It was ten at night, Jon and I sat on my tailgate, covered in sawdust and dirt. We ate prepackaged gas-station sandwiches, potato chips, and warm beer for supper.
“Me too,” I said.
“When my mama died,” said Jon. “I started thinking about death a lot. It’s impossible not to think about death the older you get.”
And he would’ve known. Jon was a lot older than me. I never knew him to open his mouth to say much. He came from a generation of blue-collar men who wore hardened faces. Who were often seen, seldom heard.
“I wonder,” Jon went on. “How it’ll happen to me. Or worse, what’ll happen to my son, after I’m gone. That’s the part that scares me. Do you ever think about it?”
Of course I do. I think about these things often, just like anyone. Sometimes, I wonder which hymns they’ll play at my funeral. I’d like somebody to sing, “When the Roll is Called Up Yonder.” And I swear to haunt my friends for all eternity if they don’t play, “Beulah Land.”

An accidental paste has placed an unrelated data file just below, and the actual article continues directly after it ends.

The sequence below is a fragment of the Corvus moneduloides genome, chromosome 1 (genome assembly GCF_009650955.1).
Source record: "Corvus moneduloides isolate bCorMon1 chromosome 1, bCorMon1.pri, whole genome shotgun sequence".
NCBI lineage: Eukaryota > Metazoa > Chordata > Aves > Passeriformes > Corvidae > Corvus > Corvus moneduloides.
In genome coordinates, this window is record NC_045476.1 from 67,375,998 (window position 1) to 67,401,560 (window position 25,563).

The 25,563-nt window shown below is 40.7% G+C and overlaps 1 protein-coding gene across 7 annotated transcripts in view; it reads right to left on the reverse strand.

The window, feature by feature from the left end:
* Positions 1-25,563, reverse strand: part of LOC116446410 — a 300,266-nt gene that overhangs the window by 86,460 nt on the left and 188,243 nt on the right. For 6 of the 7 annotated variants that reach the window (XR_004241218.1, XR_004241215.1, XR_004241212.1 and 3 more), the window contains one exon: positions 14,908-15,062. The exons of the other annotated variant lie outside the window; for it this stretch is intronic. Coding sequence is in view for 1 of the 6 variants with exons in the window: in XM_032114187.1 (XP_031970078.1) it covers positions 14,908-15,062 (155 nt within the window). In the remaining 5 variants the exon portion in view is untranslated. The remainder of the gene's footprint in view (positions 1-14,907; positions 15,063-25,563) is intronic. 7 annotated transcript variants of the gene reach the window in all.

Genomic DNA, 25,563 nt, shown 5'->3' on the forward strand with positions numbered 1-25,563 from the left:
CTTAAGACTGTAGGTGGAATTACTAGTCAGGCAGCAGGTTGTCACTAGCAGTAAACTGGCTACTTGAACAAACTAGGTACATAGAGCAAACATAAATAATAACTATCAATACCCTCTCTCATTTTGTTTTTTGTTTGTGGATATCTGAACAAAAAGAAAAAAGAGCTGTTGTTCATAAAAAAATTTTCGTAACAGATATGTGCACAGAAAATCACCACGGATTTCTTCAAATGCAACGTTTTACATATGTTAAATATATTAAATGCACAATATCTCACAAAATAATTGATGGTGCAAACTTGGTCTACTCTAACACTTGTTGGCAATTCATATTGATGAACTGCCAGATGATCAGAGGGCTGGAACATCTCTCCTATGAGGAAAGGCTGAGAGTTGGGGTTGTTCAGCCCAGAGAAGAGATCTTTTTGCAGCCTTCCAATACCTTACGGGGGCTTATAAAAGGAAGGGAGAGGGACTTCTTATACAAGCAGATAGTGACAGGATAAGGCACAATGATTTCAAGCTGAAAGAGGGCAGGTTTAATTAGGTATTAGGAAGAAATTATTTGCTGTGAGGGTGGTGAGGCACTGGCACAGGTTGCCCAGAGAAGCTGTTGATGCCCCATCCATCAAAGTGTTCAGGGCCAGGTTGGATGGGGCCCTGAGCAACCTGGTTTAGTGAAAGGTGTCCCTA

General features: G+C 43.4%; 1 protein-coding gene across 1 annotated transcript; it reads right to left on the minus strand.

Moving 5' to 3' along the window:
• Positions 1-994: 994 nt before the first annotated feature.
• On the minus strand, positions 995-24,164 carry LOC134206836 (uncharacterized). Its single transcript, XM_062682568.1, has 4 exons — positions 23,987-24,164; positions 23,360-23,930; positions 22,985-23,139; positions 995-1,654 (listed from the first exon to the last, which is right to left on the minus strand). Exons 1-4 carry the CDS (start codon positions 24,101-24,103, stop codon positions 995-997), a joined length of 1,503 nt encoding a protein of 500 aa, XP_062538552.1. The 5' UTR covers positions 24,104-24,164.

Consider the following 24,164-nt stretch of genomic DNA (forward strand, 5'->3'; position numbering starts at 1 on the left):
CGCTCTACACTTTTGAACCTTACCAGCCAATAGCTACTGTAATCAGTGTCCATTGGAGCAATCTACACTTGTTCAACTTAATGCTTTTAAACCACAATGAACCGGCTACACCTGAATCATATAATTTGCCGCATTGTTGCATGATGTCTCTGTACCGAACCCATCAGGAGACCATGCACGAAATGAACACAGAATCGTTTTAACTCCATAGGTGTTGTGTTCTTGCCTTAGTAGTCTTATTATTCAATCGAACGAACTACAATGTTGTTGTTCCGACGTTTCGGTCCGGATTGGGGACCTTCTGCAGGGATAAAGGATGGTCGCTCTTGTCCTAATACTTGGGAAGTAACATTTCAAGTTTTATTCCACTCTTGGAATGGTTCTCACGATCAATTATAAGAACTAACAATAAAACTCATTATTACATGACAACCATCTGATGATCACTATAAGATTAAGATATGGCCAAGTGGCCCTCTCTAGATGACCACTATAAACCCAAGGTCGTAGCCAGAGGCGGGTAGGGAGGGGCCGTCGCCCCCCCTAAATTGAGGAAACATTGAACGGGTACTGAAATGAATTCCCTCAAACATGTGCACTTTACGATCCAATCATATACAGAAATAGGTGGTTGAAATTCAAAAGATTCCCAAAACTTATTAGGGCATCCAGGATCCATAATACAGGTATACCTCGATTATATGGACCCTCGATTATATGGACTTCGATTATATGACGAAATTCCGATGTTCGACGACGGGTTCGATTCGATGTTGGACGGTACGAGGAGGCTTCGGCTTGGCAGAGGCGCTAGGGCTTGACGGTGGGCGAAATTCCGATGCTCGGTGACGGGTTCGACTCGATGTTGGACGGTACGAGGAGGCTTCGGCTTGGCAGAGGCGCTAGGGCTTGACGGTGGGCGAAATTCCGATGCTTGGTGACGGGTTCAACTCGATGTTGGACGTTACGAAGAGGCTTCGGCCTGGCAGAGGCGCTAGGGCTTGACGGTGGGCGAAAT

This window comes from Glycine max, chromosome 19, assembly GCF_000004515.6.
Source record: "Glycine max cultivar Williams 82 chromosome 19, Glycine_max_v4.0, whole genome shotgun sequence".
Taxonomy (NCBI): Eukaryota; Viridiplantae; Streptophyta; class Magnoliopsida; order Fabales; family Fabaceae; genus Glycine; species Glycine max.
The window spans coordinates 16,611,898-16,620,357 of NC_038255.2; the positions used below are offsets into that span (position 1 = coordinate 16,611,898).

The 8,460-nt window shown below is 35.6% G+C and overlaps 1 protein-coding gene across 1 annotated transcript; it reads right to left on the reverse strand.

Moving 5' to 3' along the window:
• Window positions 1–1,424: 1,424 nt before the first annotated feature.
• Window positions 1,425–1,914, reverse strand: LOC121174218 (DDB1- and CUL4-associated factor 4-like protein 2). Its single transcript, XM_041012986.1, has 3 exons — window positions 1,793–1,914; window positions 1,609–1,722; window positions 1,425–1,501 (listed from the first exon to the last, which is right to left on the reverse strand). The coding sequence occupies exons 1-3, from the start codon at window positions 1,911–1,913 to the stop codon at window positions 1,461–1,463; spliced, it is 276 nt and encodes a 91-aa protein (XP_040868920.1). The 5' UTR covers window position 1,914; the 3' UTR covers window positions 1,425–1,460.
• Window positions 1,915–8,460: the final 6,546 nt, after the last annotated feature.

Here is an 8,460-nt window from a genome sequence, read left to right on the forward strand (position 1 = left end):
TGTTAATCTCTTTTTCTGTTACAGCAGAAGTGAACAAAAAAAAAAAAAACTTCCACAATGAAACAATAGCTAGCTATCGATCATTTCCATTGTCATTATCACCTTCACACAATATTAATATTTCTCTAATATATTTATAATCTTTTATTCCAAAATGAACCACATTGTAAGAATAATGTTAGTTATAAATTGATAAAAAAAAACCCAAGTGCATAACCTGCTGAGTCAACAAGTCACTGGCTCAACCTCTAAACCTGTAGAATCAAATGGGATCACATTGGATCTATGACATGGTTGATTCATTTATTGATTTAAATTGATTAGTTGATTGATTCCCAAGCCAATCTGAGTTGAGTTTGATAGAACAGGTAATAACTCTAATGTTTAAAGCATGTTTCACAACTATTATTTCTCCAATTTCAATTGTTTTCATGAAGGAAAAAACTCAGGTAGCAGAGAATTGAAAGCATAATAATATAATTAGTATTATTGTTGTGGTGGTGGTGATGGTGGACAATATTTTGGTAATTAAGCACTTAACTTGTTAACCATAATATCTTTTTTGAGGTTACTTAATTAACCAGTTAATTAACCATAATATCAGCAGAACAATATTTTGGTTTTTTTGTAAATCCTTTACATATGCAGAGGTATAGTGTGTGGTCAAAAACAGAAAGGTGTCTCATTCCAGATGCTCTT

“I look at things,” Jon said. “And I realize I take it all for granted. And then I think, ‘This was it, Jonny boy, this was life, and you missed it. You were too busy paying bills, doing whatever everyone said you SHOULD be doing, instead of all the things that matter.’”
“Like what, Jon? What things matter?”
Jon thought for a moment. “I don’t know. People. Nature. Stars. I mean, look at that moon.” He nodded toward the sky. “It’s so pretty and far away. I never stop and look at it. But it’s right there. See it?”
We both got quiet for a few minutes. I couldn’t hear anything but the sound of crickets coming from the woods behind the gas station.
I thought about how quick a year goes by. About how fast wrinkles form on the corners of our eyes. About friends who’ve died. About those still alive. About my wife. About the moon.
“Well,” Jon said. “We’re really looking at it now, aren’t we?”
And I think that counts for a lot.